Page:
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Why "Type 1" Is the Most Useful Paracord

Posted by Luke Quanbeck on Jan 31st 2020

5 beginner skills

Of all the sizes of paracord, 550 often steals the show. It's wide enough to be strong, yet narrow enough to be flexible. But there are other sizes of paracord out there. Without downplaying the usefulness of 550 paracord, I'm going to try to convince you in this post that 95 cord, or "type 1" military paracord, might just be the most useful paracord of them all.

5 beginner skills
550 paracord (type III)


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95 paracord (type I)

Type 1 Can Do Most of The Things We Use 550 for

Most of the time, I don't find myself needing a cord that can hold 550 lbs. Paracord is useful to me primarily as a utility cord for medium-duty fixes.

Let's take a look at some of the most common practical, utility, and survival uses of 550 cord.

  • Bracelets
  • Keychains
  • Tie-downs
  • Backpacking gear tie
  • Lanyards
  • Shoelaces
  • Zipper pulls
  • Zip ties
  • Handle wraps
  • Tarp/shelter tie up
  • Survival snares/fishing line
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Most of these jobs can be handled by a thinner cord than 550 paracord. They aren't going to need more than a few pounds of strength.

However, there are definitely things that 550 cord can do that 95 cord is not qualified for. (Like the Tie-downs in the above list) I've even torn 550 cord on occasion when trying to improvise a tool. Only you know what duty of cord you need to carry with you.

Safety Note: I've said this before, and I'll say it again. Never trust your weight to paracord when your life is on the line—unless you have no other option. Climbing rope is far stronger. Get the proper gear for the job.

Type 1 Can Do Things 550 Can't

Sometimes, a tiny cord can be even more useful than a larger, stronger one. It's small size can actually be a benefit.

For instance, survivalists often carry paracord or other string that would allow them to set traps for small animals or attach a knife blade to a branch to use as a spear. In these cases, 95 cord would be the ideal size rather than 550. It better conforms to the shape of a knife handle, offering a more secure hold; and it can provide a stronger snare loop then a single inner strand of 550 paracord can.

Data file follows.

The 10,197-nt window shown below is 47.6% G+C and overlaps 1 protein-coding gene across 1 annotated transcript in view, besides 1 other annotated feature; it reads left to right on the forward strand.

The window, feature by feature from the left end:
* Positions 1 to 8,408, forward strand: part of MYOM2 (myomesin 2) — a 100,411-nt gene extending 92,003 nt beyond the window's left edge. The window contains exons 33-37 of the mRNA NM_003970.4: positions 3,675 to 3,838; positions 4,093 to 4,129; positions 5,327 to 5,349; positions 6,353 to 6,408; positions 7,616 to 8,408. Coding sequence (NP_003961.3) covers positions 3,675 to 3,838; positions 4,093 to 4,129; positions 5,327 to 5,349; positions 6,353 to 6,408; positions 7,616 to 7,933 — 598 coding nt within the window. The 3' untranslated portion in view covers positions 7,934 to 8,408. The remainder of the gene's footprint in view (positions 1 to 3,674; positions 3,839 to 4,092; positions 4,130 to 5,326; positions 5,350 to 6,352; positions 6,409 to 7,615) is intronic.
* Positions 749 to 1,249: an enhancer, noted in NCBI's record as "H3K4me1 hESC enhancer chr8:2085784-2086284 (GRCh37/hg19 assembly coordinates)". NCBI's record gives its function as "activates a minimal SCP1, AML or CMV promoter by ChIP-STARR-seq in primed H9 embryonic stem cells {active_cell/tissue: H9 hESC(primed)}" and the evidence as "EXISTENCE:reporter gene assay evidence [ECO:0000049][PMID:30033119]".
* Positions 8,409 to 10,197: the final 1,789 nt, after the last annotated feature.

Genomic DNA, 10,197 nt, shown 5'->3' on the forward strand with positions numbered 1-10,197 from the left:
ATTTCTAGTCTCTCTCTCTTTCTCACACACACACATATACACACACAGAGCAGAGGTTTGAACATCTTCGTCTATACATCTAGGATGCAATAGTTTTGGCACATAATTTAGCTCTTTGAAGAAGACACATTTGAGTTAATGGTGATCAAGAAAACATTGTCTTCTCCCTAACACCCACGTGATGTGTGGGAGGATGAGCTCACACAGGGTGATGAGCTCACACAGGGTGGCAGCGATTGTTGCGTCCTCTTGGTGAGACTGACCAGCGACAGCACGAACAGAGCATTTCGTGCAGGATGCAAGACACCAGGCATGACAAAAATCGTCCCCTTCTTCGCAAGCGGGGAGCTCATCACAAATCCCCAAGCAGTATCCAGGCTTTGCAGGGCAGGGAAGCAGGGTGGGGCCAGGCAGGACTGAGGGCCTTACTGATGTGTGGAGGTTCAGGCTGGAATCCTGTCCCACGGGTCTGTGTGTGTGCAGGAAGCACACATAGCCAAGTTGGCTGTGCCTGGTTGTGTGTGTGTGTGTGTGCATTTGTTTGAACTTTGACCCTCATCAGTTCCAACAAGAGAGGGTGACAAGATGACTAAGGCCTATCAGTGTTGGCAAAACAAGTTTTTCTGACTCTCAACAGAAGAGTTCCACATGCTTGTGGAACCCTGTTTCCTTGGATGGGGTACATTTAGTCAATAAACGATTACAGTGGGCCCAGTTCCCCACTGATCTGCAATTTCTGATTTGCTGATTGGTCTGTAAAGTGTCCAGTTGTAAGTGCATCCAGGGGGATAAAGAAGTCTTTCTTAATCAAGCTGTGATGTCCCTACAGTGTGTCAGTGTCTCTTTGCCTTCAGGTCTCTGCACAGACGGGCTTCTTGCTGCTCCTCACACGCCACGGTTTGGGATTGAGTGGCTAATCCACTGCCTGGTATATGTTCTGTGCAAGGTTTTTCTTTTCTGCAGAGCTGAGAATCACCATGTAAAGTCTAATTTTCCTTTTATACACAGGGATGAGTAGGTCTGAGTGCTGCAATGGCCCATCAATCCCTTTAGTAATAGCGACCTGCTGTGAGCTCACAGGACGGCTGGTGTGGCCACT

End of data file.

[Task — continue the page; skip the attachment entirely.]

Also, 550 cord doesn't fit through some holes or eyelets in gear. Because of this, 95 cord works well as a temporary shoelace, gear tie, or repair thread.

Then there's the weight issue.

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Ultralight backpacking is a game of ounces. Even if you are not a toothbrush cutter, shaving a few pounds off your total weight can make the difference between an enjoyable trip, and one that's less so. Each piece of gear needs to be the lightest it can be. Far less packing space is used by 50 ft. of 95 cord than by 50 ft. of 550 cord, making it the ideal rope for small packs and bugout bags.

Alternatively, you can also pack a lot more 95 cord into the same space and weight than you can with 550. If running out of some kind of light utility cord is a worry, then 95 cord wins out here too. Carry over double the amount for the same weight.

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Type 1 Is Cheaper

Because 95 requires less nylon to make than 550, it's also cheaper for you to purchase. Buying cheaper paracord frees up money for other important items of gear.

Conclusion

Is 95 cord really more useful than 550? I guess it depends on the setting. It's important to have the right tool for the job. If weight and bulk is an issue while backpacking, consider using 95 cord to tie down your tent rainfly instead of 550 cord. If you like knowing that you can untie your bracelet and use it as a tourniquet in a desperate situation, stick with 550 cord (and also invest in a real tourniquet and some training).

While these two great cords have slightly different capabilities, I think a tiny string that can hold 95 lbs. is fully as useful as a slightly larger rope that can hold 550 lbs.

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